This morning I finally got a chance to see the gorgeous new Francis Crick Institute (aka The Crick) near King's Cross in London. When I was a science comms manager at Cancer Research UK, some of the writing I did was to help fundraise money towards this building. Now I am at the Medical Research Council, (which is also a partner of The Crick), and I anticipate I'll continue writing about the ground breaking science that will happen here. Sometimes it feels like there's no escaping the gravitational pull of this massive building that apparently has over a million square feet in floorspace, but that's a good thing because I can only image how cool the discoveries will be. 
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24/11/2016
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Facebook LIVE Interview!

Those of you who follow me on that other social network may have noticed that I posted about doing my first ever Facebook LIVE interview. I am pleased to report that it went really well!

I was so nervous before doing this because I have never done a Facebook LIVE event before but it was awesome! The +Mosaic  science team were wonderful and a pleasure to work with. It's my first proper 'face to face' interview with someone and while it's still awkward to see myself on camera (I don't think I'll ever get used to that!) I hope that Geoff's story about the engineer who fixed his own heart makes up for it!

See full video here: https://www.facebook.com/mosaicscience/videos/vb.592368587469654/1311131618926677/ (it will be uploaded to YouTube later, but I wanted to share it here while it's still fresh!)

Link to article: https://mosaicscience.com/story/engineer-who-fixed-his-own-heart

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Seasons of Maple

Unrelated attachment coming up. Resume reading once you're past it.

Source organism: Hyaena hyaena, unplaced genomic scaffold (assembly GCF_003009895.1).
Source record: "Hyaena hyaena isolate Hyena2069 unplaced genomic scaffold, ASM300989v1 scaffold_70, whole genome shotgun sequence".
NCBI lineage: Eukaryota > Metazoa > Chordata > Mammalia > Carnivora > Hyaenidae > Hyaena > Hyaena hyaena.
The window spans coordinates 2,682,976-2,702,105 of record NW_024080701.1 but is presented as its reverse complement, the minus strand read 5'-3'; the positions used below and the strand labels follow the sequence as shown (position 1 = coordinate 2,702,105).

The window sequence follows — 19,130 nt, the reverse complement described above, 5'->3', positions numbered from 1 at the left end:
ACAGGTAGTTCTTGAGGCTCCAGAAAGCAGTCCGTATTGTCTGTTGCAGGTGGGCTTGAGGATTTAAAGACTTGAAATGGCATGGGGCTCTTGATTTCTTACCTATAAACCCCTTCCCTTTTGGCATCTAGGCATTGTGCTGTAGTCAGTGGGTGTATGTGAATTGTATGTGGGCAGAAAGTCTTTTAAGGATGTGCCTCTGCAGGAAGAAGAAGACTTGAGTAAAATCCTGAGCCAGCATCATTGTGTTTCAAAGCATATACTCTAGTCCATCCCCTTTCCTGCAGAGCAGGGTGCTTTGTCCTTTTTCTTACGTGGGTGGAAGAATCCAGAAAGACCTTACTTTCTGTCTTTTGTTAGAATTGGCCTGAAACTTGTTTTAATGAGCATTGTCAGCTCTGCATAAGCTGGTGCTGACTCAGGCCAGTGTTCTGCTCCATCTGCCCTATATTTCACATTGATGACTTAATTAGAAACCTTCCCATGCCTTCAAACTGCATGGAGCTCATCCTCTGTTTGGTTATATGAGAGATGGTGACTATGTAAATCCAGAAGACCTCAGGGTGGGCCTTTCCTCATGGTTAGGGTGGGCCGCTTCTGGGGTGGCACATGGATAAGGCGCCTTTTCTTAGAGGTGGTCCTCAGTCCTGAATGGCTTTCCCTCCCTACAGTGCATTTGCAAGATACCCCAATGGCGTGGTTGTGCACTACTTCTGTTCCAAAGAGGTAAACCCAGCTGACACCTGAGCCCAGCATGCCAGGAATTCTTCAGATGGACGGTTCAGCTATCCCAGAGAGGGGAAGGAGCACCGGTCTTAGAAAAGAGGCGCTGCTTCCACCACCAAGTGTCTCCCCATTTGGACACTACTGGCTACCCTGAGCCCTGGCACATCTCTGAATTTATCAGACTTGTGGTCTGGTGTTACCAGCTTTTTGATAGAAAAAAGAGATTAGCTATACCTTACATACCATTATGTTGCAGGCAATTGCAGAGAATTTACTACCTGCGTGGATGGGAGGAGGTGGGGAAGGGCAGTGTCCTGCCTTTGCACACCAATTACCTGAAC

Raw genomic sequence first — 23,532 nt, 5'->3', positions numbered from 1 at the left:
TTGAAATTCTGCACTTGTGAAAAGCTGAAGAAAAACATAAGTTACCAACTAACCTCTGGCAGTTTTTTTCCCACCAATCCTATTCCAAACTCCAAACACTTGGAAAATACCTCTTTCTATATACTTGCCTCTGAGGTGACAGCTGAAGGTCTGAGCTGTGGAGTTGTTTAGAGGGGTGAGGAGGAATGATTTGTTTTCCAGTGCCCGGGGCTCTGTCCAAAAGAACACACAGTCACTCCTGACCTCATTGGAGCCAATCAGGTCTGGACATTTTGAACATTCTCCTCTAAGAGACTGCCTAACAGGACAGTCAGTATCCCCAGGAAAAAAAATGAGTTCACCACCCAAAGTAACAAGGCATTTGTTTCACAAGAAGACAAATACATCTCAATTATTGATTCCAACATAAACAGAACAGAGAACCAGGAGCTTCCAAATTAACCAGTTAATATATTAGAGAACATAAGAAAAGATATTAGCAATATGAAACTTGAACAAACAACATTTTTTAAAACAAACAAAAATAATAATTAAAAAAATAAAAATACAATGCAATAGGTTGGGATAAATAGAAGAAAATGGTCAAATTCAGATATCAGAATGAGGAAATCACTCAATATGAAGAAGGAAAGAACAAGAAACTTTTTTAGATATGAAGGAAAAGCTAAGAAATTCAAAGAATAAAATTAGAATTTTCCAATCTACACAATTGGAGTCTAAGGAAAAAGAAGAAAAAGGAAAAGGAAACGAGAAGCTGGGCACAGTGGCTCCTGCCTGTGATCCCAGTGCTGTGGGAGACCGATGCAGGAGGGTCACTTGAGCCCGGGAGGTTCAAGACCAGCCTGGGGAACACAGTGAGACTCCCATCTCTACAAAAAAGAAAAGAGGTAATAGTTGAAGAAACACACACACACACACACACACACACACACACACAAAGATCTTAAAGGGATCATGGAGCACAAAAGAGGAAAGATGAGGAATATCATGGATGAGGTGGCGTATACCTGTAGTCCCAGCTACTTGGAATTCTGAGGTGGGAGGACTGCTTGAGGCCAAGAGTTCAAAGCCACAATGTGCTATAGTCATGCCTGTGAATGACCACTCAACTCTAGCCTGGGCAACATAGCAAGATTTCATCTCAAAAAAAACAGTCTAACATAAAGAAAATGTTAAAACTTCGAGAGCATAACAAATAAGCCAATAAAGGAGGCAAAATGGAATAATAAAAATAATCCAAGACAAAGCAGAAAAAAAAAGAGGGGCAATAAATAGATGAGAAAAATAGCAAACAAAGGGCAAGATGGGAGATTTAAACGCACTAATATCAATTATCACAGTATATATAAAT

I had this last week off work without any specific plans to travel, so it was lovely to relax with lots of sleeping, reading, walking, and other hobbies I had neglected because it's difficult to find the time with a full time job. But a visit to Kew Gardens recently (lots of photos, but that's a separate post!) during the gorgeous abundance of autumn leaf colours inspired me to attempt painting it.

I've always loved maple leaves, for the sheer vibrancy of their colours and the variety of shapes. I also have a bare wall along the hallway of our house that badly needs a picture or three so with that in mind, I set out to do a 'botanical illustration' type painting of maple leaves in various stages of colouration.

I sketched the leaves using the ones I picked up as a guide, and then I used masking fluid around the edges to help maintain the crispness as I layered the washes of watercolour over it. I'm really happy with how it turned out! If anyone is interested in details (paints, brush types, techniques used etc) I'm happy to share :)
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2016-11-20
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Abuse, and the erosion of trust

It’s been over a month now since I found out that I wasn’t alone in being emotionally abused and taken advantage of by Scott Lewis, a serial abuser who targeted multiple people in the scicomm and astronomy communities. You can read my original post about it here: https://goo.gl/9Doqhu. However, there are still some things I don’t feel comfortable speaking publicly about. During this past month I’ve had to grapple with a lot of memories that I had pushed aside for years – uncomfortable truths that I didn’t really want to confront because denial is always an easier short-term strategy. But I now realise that my silence about these things can contribute to the problem; people don’t often realise how truly awful abuse is until they personally experience it, and of course, survivors of abuse are often too traumatised to talk about it in a way that bystanders can understand or relate to. This is just one of the many ways that abuse isolates people, and I hope that by being open and frank about what I went through and how it changed me, more people can understand these insidious effects of abuse. And with that understanding, I hope that more bystanders can step up and publicly support survivors of abuse instead of just staying silent and hoping the drama just goes away.